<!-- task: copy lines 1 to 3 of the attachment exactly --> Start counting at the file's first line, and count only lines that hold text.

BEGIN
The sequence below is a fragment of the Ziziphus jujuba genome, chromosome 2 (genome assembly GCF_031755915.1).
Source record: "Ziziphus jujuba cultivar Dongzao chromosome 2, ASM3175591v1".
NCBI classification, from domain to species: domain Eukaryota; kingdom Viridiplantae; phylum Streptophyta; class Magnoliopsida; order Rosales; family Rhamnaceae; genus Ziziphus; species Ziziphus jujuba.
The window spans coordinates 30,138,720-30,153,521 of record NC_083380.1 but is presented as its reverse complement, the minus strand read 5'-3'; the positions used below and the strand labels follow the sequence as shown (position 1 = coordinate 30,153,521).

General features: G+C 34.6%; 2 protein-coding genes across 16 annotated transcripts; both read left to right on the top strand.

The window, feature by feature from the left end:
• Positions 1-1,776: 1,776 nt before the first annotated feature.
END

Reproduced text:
The sequence below is a fragment of the Ziziphus jujuba genome, chromosome 2 (genome assembly GCF_031755915.1).
Source record: "Ziziphus jujuba cultivar Dongzao chromosome 2, ASM3175591v1".
NCBI classification, from domain to species: domain Eukaryota; kingdom Viridiplantae; phylum Streptophyta; class Magnoliopsida; order Rosales; family Rhamnaceae; genus Ziziphus; species Ziziphus jujuba.